With the number of new daily COVID-19 cases in Montana at a record high, Gov. Steve Bullock said Wednesday the virus is leading to resource constraints in parts of the state but stopped short of enacting further restrictions.
Hospital officials on this week’s press call said they were losing ground against the virus and feared they could reach maximum capacity in the coming weeks as the flu season collides with the pandemic.
“Many Montanans are taking their personal responsibility of protecting others seriously,” Bullock said. “Yet in some ways there are some Montanans acting as if this virus no longer exists. We need all Montanans and businesses to act as if this virus is still in our midst, because it is.”
Last week, more than 1,750 new cases of COVID-19 were recorded, up 502 cases over the prior week. The virus has appeared in schools, correctional facilities and nursing homes. A number of clusters have been reported as well, along with community spread.
Across the state, six counties currently represent 65% of all new reported cases, including Missoula, Flathead, Gallatin, Cascade, Roosevelt and Yellowstone. Wednesday saw another 348 new statewide cases with 170 active hospitalizations.
To date, 180 people have died from the virus in Montana.
“There’s no metrics for moving back to Phase One,” Bullock said. “We’ll continue to talk to public experts and public health recommendations and evaluate the data of new cases and our positivity rate. More than the restrictions, we know what needs to be done to get our hands around this virus.”
While state and most local health officials have urged mask wearing, hand washing and social distancing, the number of cases have jumped in recent weeks. The largest case count over the summer hit 208 on July 24.
But starting on Sept. 16, the state has recorded more than that number on all but three days. The 348 cases on Sept. 29 is the most in a single day since the pandemic began, and six of the last seven days have seen 300 cases or more.
“The fact is the virus is leading to resource constraints, placing a burden on local public health,” Bullock said. “We’re also in the process of filling additional personnel resource requests in anticipation that we’ll need additional volunteers with medical expertise to help fill in when resources become limited or healthcare workers become sick.”
A number of state hospital leaders confirmed that resources were growing limited. Benefis Hospital in Great Falls is at 115% capacity with 37 patients hospitalized for COVD, including seven in intensive care.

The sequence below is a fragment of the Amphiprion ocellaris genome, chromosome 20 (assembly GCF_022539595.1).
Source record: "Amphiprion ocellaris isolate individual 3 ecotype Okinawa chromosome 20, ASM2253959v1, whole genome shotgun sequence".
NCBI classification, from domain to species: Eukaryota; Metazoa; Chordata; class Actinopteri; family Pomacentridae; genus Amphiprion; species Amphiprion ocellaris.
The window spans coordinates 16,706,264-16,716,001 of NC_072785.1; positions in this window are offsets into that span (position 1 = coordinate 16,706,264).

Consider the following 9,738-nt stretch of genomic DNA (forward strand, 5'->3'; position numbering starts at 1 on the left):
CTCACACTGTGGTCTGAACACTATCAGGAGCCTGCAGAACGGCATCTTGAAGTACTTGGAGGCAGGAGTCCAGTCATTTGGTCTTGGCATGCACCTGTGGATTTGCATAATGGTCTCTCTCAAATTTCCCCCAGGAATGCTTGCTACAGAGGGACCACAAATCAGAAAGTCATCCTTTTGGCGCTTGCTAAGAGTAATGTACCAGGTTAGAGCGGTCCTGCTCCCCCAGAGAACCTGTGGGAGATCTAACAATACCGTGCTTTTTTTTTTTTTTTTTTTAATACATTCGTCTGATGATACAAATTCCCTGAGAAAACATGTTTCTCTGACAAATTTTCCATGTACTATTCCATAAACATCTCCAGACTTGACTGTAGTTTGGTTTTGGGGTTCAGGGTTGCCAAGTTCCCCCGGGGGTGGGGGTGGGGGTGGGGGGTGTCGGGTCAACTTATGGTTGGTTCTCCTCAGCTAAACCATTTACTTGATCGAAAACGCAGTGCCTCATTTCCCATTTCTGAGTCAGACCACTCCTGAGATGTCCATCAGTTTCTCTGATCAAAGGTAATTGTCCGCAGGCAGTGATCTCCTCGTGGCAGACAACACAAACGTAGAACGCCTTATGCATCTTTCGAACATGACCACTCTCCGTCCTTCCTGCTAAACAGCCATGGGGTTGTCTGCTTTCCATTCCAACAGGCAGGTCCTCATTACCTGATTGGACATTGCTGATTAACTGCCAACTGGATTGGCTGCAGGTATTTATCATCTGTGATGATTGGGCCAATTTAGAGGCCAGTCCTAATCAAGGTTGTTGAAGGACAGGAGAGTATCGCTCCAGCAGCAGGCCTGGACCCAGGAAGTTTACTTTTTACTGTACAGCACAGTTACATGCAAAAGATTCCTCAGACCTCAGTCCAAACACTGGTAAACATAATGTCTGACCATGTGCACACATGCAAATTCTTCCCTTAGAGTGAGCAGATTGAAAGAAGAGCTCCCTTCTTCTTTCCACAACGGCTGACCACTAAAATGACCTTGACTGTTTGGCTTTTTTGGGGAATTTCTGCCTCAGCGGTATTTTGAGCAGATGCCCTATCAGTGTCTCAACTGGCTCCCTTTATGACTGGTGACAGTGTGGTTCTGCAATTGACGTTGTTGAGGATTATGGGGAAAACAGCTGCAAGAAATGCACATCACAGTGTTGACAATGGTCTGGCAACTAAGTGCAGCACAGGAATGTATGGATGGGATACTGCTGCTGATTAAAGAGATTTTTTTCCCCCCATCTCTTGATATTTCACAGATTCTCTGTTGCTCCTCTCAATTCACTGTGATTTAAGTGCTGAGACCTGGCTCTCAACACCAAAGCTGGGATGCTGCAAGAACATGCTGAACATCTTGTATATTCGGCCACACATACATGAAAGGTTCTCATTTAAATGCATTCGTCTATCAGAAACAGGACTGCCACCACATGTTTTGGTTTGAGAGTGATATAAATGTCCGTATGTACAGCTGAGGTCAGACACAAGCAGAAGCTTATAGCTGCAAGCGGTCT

Jim Murphy, head of infectious diseases for Montana, said specific concerns are emerging in certain regions.
“We have seen some instances there (Billings) where supplies are getting tight, and as we enter respiratory season in the fall, there’s concern that those systems are going to be even further stressed,” said Murphy. “There have been days where they’re down to single digits in capacity, with only like 8% of beds remaining. This is something we’re watching closely.”
Dr. Shelly Harkins, the chief medical officer at St. Peters Health in Helena, also shared those concerns.
“We are losing ground against the spread of this virus,” Harkins said. “We anticipate that based upon the increased number of cases, we will see an increasing number of hospitalizations over the coming weeks and months. At this pace, we may reach our maximum capacity here at St. Peters Health.”
Bullock said the state has increased its testing capacity in recent weeks, with Montana State University conducting 1,000 tests a day. MAKO Medical, the lab contracted by the state in North Carolina, is conducting 2,000 daily tests while the state lab has added new testing equipment, allowing it to process 1,300 tests a day.
In the event that hospitals reach capacity, Bullock said the state has plans to roll out temporary hospitals.
“We set up an overflow facility that’s in a permanent position in the Flathead,” Bullock said, adding that a second mobile facility was available for movement in Billings. “That could be deployed in Billings or other areas around the state. We have that readily available. I hope we don’t need it.”